Staying safe during the holidays

Published 11:01 am Monday, December 4, 2023

Christmas is my favorite time of the year and is officially underway. Family events, church gatherings and holiday parties fill our calendars between now and New Year’s, and I find myself traveling more than usual. Since I am fresh off a Thanksgiving flight, I’ve increased my daily vitamin regimen to stay well for the holidays. This article is an excellent time to share tips to help you stay holiday-safe.

Especially during flu season, always wash your hands often to help prevent the spread of germs, and if you are sick, stay HOME to slow the spread of respiratory viruses. Remember to wear appropriate outdoor clothing like layers, gloves, hats, scarves and waterproof boots, and give yourself a stress-free break by connecting socially and getting plenty of sleep

When decorating your home, keep poisonous plants out of reach of children or pets (mistletoe, holly berries, and amaryllis), and make sure artificial trees are “fire resistant.”

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For live trees, expose at least three inches at the base for better water absorption. Keep live trees watered and remove them from your home when they are dry, and be sure to keep your tree three feet away from fireplaces and other heat sources. Place breakable ornaments higher on the tree and out of reach of children (and cats!)

Use outdoor lights outdoors and indoor lights indoors, practice extra caution when using ladders and do not overload circuits with too many sets of lights. Never nail, tack or staple wiring when hanging lights and remember to keep plugs off the ground away from snow and water. Turn off decorations when you leave home or go to bed

Using fireplaces, holiday candles and combustible seasonal decorations means more risk for fire. Consider flameless rather than lighted candles. Always safely place candles where they cannot be knocked down and out of reach of children, and keep matches and lighters out of reach of children. Never leave candles or fireplaces burning unattended.

Also, don’t burn wreaths or wrapping paper in the fireplace and always use a screen on the fireplace.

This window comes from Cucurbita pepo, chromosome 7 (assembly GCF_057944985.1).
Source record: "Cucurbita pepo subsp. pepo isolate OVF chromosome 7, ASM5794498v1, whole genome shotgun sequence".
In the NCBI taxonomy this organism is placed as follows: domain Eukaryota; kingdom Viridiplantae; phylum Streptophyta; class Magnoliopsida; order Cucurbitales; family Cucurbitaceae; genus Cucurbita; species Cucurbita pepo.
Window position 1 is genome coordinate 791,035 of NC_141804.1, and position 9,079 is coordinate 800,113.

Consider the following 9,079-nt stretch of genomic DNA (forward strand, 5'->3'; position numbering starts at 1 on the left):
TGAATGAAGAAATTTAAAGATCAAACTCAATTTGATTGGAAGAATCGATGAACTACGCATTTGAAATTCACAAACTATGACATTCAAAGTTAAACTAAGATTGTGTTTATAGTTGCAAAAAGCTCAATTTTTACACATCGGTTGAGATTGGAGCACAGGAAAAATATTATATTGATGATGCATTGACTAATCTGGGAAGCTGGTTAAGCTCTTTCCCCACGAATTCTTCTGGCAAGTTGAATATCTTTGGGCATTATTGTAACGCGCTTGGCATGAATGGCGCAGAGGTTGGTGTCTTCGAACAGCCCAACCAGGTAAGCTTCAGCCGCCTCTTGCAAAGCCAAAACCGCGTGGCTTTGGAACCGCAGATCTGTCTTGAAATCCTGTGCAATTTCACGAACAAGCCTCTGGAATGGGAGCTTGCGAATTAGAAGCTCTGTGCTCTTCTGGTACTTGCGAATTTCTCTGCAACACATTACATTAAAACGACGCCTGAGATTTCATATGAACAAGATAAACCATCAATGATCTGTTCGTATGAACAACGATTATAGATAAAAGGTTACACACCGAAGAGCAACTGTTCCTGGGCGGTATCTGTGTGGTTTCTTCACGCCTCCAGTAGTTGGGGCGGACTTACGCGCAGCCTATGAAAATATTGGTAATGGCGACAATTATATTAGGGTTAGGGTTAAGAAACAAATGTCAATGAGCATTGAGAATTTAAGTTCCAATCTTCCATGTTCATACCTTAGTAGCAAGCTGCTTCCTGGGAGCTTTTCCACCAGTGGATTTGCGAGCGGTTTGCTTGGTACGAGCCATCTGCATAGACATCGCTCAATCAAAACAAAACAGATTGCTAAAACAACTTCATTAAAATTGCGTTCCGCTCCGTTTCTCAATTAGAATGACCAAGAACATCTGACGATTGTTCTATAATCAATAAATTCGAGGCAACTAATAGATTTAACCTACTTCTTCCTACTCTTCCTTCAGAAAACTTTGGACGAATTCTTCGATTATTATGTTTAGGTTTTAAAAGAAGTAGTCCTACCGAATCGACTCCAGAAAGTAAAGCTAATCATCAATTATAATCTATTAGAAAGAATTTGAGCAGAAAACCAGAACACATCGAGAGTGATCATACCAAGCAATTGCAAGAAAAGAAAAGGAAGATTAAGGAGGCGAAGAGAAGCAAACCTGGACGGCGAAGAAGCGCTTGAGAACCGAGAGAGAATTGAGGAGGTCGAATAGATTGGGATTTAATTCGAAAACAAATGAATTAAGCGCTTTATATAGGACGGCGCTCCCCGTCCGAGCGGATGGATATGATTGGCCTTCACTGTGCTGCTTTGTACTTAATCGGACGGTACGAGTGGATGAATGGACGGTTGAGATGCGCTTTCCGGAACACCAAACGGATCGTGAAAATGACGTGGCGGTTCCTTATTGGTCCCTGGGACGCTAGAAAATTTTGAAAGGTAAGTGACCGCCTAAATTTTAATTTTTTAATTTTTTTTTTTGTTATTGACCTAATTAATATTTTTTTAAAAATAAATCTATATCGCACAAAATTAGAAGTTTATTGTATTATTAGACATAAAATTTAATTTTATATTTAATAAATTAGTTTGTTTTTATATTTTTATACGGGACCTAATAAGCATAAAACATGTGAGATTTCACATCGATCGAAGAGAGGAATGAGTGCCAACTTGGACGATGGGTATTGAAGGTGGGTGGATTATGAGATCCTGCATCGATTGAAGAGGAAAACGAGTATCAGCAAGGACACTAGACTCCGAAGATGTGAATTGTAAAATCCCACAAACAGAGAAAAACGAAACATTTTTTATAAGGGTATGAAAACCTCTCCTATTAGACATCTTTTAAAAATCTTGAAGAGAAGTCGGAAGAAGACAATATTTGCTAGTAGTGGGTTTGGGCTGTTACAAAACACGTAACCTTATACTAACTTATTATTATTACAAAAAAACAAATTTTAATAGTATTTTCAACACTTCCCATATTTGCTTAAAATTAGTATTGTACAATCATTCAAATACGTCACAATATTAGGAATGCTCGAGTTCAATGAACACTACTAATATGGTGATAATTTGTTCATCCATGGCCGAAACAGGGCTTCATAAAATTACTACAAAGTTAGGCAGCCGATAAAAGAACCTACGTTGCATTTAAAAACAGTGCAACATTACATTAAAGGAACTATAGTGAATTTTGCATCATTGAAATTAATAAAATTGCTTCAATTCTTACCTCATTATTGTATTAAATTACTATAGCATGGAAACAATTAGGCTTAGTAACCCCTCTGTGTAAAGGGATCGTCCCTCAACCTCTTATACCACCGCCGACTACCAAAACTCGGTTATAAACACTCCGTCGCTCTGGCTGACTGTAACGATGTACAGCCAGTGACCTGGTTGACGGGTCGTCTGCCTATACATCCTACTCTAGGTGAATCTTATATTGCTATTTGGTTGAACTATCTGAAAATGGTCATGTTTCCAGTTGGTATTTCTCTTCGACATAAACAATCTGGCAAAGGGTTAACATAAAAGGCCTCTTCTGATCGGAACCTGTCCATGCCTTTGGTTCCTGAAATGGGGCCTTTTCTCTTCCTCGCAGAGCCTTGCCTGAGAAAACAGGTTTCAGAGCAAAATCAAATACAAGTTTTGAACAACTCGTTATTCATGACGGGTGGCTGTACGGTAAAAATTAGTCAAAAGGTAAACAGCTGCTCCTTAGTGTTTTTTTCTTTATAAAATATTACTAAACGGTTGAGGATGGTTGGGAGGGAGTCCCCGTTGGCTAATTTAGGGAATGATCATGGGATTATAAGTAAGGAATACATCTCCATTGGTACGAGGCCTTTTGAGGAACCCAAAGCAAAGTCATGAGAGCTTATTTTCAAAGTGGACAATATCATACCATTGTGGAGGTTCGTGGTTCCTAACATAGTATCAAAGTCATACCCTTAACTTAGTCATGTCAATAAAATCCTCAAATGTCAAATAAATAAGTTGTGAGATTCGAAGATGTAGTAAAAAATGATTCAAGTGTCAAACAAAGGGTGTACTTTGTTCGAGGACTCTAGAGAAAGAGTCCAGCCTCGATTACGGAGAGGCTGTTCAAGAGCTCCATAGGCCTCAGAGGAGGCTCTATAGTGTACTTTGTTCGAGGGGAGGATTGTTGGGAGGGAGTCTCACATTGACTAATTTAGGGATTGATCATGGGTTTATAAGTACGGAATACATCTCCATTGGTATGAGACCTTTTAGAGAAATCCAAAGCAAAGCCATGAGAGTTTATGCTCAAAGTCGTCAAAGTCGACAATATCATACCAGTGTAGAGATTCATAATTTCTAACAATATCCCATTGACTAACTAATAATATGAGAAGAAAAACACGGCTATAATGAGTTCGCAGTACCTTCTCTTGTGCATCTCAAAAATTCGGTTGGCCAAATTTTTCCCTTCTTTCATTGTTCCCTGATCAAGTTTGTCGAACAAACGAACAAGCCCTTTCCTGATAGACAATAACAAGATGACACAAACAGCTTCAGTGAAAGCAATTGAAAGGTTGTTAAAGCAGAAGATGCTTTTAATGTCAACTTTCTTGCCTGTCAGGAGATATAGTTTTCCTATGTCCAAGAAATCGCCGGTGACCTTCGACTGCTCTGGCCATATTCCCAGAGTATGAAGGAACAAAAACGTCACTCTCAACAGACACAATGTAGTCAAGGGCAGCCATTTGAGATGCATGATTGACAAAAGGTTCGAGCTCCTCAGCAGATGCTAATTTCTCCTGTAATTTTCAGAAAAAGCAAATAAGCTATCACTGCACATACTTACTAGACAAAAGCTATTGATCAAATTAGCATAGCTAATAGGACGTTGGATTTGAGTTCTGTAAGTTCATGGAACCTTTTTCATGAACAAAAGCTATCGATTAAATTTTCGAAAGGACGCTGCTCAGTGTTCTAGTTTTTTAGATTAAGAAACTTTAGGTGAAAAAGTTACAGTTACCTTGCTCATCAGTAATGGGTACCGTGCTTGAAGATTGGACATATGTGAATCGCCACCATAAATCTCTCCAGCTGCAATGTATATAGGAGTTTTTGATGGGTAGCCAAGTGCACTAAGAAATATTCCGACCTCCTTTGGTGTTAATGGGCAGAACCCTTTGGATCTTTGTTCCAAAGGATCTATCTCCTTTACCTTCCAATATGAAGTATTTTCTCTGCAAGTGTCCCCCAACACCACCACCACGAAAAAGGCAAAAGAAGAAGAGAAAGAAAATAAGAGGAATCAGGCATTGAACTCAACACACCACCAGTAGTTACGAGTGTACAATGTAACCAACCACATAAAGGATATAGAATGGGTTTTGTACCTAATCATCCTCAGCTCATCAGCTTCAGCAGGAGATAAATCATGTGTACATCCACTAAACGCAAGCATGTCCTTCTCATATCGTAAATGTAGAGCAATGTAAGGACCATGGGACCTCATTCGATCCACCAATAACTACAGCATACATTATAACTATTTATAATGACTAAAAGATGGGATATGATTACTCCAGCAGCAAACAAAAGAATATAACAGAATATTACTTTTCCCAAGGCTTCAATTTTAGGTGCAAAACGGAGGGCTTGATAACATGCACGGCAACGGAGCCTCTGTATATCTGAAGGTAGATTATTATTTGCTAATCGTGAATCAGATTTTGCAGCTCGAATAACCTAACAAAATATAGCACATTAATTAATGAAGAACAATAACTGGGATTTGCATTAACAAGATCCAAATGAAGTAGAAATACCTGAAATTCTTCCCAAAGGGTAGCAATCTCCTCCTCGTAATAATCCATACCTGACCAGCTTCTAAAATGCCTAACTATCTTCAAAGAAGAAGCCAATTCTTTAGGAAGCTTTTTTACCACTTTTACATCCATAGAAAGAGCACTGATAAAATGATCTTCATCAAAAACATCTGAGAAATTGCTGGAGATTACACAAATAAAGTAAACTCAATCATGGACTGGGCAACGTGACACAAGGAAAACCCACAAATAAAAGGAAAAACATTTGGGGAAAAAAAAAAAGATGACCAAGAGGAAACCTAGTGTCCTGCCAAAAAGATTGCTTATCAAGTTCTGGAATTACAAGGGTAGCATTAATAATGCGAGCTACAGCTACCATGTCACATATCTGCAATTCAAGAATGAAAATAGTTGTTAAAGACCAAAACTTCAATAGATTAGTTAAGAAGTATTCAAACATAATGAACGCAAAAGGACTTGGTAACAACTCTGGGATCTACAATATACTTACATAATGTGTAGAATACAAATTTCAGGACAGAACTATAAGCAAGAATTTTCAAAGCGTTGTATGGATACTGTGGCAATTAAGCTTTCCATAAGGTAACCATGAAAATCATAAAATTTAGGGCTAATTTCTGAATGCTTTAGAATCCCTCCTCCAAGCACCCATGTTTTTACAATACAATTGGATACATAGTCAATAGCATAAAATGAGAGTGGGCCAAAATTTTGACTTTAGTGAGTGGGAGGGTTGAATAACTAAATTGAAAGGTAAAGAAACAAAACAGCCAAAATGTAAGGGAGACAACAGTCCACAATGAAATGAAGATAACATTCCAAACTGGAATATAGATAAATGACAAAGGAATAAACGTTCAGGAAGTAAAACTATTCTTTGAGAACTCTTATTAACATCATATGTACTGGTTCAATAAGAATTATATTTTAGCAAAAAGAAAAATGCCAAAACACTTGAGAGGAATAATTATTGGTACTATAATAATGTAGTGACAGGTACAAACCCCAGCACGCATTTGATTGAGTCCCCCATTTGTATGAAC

Keep your holidays happy by safely preparing and handling food: wash your hands frequently, keep raw meat away from fresh produce and use separate cutting boards, plates and utensils for uncooked and cooked meats. Refrigerate hot or cold leftover food within two hours of being served. Store leftovers in smaller portions so they will chill quickly; leftovers are safe for three to four days when adequately refrigerated.

Give gifts that are age-appropriate. Thousands of children are injured in toy-related accidents each year. Buy age-appropriate toys rated for the child’s intellect and physical ability , and be cautious about toys with removable parts. Batteries, buttons, magnets, and other removable parts can be fatal if swallowed. Also, riding toys should be appropriate for age, and children should always wear adequately sized helmets.

The highest fatalities per passenger mile for all forms of transportation is by car. And we’re on the road more during the holidays than at any other time. Alcohol impairment is involved in about a third of holiday fatalities. 

If traveling by car this season, make sure your car is in good running condition and prepared for winter driving. Expect heavy traffic. Insist everyone buckles up and consider packing an “emergency bag” in your vehicle that has a blanket and survival gear.

Sobriety saves lives. At gatherings, it’s important to provide a variety of alcohol-free drinks—water, juices, sparkling sodas—and only drink alcohol in moderation. Always use designated drivers or a car service for those who’ve consumed alcohol. Healthy foods can slow the absorption of alcohol and reduce peak levels of blood alcohol by about one-third. 

You see and hear holiday messages all around during this time of year. At St. Luke’s, we hope you enjoy a safe and healthy holiday season with those you love.